Sept. 11, and if we attempt to restore a mythical America, we'll be repeating a fatal error. We live in a world that destroyed the World Trade Center. This world, whether we like it or not, is as much a source of hope as it is a cause of grief.
John Edgar Wideman's most recent book is "Hoop Roots," a memoir.
What Sept. 11 has made clear is that we must shift our national security policy from containment to pre-emption. It is also unmistakable that some people really hate us. This is not a problem of communication. They understand what America is and what we stand for, and still they want to kill us.
Reactionary Islam, as distinct from modern Islam, will always oppose us because our very existence threatens its values. American women who drive, vote, wear modern clothing and work, all without a male relative watching them, are a threat to the core tenets of reactionary Islam, which is prepared to impose its values by violence. The Wahhabi sect has become a worldwide movement of radical Islam perpetuated by madrassas that indoctrinate young males into this fanatical belief system, of which Al Qaeda is merely a symptom. Its goal is to create a world incompatible with our survival.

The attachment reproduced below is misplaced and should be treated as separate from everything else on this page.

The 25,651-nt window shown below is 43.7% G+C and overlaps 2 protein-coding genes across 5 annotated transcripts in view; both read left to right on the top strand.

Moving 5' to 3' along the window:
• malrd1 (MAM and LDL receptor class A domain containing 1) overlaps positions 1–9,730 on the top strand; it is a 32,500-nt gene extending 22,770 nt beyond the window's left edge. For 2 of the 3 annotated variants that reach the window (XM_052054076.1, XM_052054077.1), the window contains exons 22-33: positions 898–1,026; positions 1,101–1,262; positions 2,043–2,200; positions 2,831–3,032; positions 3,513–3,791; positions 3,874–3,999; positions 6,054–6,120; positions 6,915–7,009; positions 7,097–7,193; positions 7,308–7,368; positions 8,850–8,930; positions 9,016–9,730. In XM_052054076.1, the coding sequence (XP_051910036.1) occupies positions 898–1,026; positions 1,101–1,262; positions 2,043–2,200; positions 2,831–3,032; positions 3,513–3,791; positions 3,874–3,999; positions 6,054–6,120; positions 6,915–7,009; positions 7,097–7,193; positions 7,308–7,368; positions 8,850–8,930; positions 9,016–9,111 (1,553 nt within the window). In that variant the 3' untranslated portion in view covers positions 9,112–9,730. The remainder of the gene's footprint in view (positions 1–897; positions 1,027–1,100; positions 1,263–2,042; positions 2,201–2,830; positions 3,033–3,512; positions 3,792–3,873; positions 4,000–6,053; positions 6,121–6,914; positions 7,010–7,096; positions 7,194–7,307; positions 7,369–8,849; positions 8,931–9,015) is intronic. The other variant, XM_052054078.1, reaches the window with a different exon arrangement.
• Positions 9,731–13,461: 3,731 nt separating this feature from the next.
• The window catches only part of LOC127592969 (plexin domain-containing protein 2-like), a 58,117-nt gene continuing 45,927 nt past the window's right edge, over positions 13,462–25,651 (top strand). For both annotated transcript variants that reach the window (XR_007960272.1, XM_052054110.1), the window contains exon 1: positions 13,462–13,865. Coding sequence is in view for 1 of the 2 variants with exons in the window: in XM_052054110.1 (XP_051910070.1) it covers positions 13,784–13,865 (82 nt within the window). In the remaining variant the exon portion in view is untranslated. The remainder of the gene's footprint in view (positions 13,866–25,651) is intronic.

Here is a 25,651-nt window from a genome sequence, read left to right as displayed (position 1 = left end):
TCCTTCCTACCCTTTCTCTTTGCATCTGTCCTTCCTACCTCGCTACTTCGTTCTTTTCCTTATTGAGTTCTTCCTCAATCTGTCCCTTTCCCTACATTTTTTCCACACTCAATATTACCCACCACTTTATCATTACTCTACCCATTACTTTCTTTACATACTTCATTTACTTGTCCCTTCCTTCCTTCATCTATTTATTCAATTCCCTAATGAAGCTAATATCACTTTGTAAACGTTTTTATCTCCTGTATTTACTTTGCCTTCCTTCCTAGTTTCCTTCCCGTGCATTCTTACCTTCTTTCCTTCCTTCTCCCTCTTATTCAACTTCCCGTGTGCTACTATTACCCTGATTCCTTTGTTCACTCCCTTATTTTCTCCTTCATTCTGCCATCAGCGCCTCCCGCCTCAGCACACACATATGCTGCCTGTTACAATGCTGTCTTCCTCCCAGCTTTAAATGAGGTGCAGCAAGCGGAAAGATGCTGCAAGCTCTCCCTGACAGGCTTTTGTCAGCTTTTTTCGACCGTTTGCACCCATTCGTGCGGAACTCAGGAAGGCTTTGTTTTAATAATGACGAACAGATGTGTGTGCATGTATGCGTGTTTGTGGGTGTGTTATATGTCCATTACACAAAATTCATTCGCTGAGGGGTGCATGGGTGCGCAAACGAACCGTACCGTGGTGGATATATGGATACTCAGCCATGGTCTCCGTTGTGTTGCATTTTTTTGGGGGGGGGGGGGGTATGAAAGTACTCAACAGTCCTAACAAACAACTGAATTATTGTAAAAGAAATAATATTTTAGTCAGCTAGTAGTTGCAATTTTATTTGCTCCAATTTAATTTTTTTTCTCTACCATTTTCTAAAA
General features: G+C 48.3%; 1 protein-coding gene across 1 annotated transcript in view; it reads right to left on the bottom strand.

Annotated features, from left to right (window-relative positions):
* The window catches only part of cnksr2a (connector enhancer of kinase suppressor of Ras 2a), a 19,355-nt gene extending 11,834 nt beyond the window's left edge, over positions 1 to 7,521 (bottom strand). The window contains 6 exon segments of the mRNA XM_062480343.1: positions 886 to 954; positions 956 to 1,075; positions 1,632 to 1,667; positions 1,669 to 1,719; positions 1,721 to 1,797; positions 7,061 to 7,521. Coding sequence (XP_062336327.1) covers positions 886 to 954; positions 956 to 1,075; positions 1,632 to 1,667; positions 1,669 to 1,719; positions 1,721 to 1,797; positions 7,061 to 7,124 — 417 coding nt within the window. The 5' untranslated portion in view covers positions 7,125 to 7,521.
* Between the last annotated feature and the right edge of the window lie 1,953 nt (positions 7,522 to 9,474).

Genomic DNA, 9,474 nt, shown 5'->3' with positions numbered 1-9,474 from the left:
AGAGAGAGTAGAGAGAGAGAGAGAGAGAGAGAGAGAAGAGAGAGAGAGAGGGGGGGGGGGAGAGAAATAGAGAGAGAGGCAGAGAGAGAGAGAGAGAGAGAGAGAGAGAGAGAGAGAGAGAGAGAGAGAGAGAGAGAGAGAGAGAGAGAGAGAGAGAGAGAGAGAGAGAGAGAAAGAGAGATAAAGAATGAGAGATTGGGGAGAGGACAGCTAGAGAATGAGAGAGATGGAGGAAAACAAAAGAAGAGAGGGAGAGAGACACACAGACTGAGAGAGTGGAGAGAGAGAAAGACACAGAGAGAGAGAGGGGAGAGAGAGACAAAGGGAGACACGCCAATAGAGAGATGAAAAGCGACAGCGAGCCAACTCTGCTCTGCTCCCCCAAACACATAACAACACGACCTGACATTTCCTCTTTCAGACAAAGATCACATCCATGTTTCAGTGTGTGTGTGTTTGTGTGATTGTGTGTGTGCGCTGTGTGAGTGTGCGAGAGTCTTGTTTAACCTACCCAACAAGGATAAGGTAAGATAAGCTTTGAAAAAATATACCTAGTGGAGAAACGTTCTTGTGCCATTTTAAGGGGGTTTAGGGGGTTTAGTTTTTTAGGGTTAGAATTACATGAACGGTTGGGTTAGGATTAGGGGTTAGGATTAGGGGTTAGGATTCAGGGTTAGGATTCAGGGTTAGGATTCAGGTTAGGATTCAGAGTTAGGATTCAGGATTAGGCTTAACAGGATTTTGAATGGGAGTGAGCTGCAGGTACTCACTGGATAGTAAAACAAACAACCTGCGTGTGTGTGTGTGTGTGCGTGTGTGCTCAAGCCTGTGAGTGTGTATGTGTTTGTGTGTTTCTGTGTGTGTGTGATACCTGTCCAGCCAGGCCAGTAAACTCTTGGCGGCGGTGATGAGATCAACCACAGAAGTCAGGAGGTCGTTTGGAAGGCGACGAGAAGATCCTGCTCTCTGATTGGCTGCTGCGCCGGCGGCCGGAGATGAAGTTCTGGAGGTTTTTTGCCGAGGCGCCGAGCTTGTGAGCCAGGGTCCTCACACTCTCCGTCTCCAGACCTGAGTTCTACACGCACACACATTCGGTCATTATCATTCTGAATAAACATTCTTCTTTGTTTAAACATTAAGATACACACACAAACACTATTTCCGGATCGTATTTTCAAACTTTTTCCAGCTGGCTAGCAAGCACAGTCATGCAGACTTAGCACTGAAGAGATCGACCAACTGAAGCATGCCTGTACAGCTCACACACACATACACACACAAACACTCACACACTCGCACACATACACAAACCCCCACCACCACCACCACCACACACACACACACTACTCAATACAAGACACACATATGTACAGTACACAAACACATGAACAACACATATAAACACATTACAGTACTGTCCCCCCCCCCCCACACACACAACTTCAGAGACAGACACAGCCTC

Containment is impossible in an age of international travel, multiethnic
societies and weapons of mass destruction. By waiting for our enemy to strike, we risk losing a city — or worse. To ensure that every American can live in safety, health, prosperity and freedom, our national security policy must be to pre-empt and defeat our enemies. That is the lesson of Sept. 11.
Newt Gingrich was speaker of the House from 1995 to 1999.
Before Sept. 11, Americans knew very little about the Arab world and still less about South Asia. India, Pakistan, Bangladesh, Afghanistan — all these were mere names, rarely attached to any helpful grasp of these nations' geography or history. Ignorance of the major religions of the region was equally widespread, and ignorance of the relevant languages so complete that our intelligence efforts were damaged.
The hardships faced by women in these and other nations (different hardships from nation to nation, but significant in all the ones I've named) have long been a topic of concern for international agencies and movements. In particular, the education of women has long been recognized as a key to peaceful development in this region. But most Americans knew nothing about such problems, and thus could not join in the international search for their solution.